The changes being brought by social media to how large corporations get consumers to buy things are particularly affecting the big motor manufacturers. They are old-style, sales-led, top-down centralisers. They've done business this way for decades and are kings of the big media-buy. The idea is to make grand gestures that get you to buy in to a lifestyle or a feeling - "buying this car will make you a winner''!
But society is changing and people rely less on mass media and more on each other for advice on what to buy. Technology has made it much easier to find 'people like you', folks who have no vested interest in getting you to buy a particular brand or model. BUT the recession has moved the needle even further.
People do much more research before buying a big ticket item now that every penny counts. A car-buyer will go to Google to see what other people are saying about 'BMW Z4's or 'good value family cars'. Google increasingly sees blog and forum discussions as more useful than corporate sites and savvy consumers are going straight to these discussions to navigate round online brochures.
But there's a fightback from the auto corporations and it's being led by the same Detroit monoliths that were cap-in-hand to Congress for bailouts in the US, with Ford the main innovator, led by social media guru, Scott Monty. Ford have twigged that a site should be useful to users, so useful that they don't have to go anywhere else for info. There's external sources and customers commenting and everything is made transparent, even the correspondence between the Chief Exec and Congress over that taxpayer appeal.
They've also recognised that if people are talking about their brand online they should be useful to those conversations as well. They've made rich resources easily sharable so that bloggers can use their images when writing about whatever concerns them, video is easy to pass on via Twitter/Facebook and the text-heavy resources are atomised so specific items are very easily linked to.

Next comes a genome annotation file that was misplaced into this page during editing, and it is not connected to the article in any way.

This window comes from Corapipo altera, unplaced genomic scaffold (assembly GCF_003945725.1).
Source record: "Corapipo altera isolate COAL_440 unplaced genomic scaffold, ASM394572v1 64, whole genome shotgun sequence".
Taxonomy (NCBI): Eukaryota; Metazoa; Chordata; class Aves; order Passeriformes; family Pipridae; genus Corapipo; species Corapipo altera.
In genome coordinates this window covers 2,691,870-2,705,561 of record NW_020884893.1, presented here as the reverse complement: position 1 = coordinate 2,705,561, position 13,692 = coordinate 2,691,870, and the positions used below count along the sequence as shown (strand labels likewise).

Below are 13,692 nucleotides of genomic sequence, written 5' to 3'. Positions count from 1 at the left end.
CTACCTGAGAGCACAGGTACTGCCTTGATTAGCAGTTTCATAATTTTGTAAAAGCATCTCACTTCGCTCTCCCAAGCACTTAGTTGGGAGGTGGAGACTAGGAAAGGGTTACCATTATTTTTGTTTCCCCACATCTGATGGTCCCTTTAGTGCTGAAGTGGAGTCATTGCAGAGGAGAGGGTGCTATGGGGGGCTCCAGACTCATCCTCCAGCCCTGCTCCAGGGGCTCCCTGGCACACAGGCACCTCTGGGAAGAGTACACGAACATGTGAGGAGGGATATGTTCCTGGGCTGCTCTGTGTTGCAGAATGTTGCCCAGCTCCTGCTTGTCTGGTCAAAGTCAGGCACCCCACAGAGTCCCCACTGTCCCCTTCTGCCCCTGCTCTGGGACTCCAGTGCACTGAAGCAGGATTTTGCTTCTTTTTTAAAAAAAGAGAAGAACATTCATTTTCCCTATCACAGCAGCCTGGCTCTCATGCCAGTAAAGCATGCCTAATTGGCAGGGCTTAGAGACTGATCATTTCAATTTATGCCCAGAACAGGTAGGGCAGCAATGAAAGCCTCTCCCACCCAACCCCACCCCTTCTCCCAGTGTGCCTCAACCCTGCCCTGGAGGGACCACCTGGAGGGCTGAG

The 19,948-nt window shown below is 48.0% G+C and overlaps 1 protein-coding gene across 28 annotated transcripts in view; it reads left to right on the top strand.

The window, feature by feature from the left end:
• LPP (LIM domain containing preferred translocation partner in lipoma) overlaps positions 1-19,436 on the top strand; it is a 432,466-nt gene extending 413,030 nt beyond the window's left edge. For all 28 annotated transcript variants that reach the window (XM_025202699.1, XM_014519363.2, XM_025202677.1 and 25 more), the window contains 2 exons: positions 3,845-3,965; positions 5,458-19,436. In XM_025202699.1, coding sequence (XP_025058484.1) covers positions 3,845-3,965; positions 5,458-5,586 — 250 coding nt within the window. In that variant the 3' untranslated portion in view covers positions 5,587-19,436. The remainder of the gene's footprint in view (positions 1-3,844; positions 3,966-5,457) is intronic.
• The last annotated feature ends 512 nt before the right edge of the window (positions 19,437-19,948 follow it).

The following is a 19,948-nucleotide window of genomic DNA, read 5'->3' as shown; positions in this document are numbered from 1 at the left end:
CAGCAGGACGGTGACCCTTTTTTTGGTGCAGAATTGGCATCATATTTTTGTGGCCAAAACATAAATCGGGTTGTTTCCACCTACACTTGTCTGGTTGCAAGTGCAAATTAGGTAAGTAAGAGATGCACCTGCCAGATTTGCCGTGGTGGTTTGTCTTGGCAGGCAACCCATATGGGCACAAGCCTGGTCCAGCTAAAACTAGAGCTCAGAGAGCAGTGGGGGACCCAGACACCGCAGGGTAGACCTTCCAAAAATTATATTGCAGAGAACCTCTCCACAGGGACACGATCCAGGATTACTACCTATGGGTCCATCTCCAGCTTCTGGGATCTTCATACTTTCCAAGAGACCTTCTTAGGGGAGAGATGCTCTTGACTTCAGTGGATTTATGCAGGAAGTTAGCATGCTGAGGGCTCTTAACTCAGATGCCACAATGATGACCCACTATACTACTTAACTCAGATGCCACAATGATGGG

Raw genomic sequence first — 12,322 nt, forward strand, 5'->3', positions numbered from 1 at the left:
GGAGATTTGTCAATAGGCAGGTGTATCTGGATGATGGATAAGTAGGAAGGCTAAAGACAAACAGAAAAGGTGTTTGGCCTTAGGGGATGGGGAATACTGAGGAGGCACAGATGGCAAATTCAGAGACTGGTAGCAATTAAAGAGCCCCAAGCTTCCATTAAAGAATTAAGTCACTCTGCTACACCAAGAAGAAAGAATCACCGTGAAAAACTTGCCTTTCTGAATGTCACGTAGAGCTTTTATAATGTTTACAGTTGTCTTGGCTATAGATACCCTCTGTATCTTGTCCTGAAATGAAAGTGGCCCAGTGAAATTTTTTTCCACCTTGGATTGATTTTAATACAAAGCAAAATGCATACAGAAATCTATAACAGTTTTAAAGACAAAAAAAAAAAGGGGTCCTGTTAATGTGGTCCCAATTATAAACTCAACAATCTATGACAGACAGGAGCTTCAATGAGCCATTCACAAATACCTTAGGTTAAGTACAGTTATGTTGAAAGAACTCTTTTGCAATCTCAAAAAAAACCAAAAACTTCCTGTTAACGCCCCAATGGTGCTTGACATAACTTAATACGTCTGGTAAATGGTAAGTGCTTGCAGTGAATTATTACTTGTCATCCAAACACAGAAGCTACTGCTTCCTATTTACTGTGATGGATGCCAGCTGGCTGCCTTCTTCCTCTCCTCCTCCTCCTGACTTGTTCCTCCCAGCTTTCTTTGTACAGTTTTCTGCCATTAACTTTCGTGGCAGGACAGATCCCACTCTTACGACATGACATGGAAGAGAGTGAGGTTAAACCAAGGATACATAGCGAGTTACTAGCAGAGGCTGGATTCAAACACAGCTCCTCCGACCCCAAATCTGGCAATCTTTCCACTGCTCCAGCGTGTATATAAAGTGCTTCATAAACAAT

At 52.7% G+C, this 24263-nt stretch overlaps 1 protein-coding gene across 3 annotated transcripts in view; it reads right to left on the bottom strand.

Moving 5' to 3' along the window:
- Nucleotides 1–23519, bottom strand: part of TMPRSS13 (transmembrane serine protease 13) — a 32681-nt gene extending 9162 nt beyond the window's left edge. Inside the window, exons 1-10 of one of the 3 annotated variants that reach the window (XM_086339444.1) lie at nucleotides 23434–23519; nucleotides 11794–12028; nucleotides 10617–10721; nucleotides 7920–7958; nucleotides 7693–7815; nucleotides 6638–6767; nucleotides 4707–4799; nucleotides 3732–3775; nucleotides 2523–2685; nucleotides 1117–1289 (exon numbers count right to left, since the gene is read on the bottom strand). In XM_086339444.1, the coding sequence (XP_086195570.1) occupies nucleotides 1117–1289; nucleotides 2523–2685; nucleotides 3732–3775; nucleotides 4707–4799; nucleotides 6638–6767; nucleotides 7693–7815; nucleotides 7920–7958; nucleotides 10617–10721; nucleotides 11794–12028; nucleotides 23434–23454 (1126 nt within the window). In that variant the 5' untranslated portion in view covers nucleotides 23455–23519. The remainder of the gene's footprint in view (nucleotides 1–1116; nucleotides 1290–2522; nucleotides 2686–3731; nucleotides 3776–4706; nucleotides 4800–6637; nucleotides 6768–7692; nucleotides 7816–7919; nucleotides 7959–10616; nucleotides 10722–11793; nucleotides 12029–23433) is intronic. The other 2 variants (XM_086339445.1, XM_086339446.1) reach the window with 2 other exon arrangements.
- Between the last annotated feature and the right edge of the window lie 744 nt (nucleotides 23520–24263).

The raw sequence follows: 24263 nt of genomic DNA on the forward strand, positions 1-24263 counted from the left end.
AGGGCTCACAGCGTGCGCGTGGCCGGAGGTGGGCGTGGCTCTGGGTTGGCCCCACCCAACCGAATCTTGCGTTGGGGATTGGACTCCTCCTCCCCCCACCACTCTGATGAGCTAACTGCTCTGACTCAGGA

But what about us poor Brits I hear you cry? Don't panic. The UK operations have cottoned on. Volkswagen's People’s Reviewer campaign will make social media the focus of a VW campaign for the first time, with social networks including Facebook directing people to enter a competition to become VW’s official car reviewer.
VW intends the campaign to give a real-world perspective on the car, cashing in on the growing influence of peer-to-peer reviews across the web by asking users to compete to become the next big car critic, with the final prize being a VW Tiguan.
Viewers will submit ideas for creative, entertaining and informative ways of reviewing the car. Nine shortlisted people will then be given a Tiguan for the week, fully kitted out with video equipment, to carry out their idea.
This is a great initiative,
nicked from inspired by Scott Monty's Fiesta Movement in the US and deserves to succeed. As does Toyota/iCrossing's blog/social media platform to promote the new Prius. They've fully embraced the social element offline, too. They're taking the car on a UK tour to meet people they engage with online and to emphaise it's good mileage capability.
If you're a keen Jaguar driver, or aspire to be, it might be worth staying in touch with the UK Jaguar Twitter feed, which I stumbled across today.
All of these should avoid the clanger dropped by Land Rover over after-sales problems it had with its Discovery model. A punter set up a blog to amplify his discontent and show the lack of one-to-one communication from Land Rover's customer service team. This solitary blog was so well linked to that it emerged as number one Google pick for anyone typing in 'Land Rover Discovery' into search. Although it's no longer live it sat there for months and months after the complaint had been settled and guess what? The customer offered it to Land Rover to use as a hub for customer complaints and queries but his offer was declined.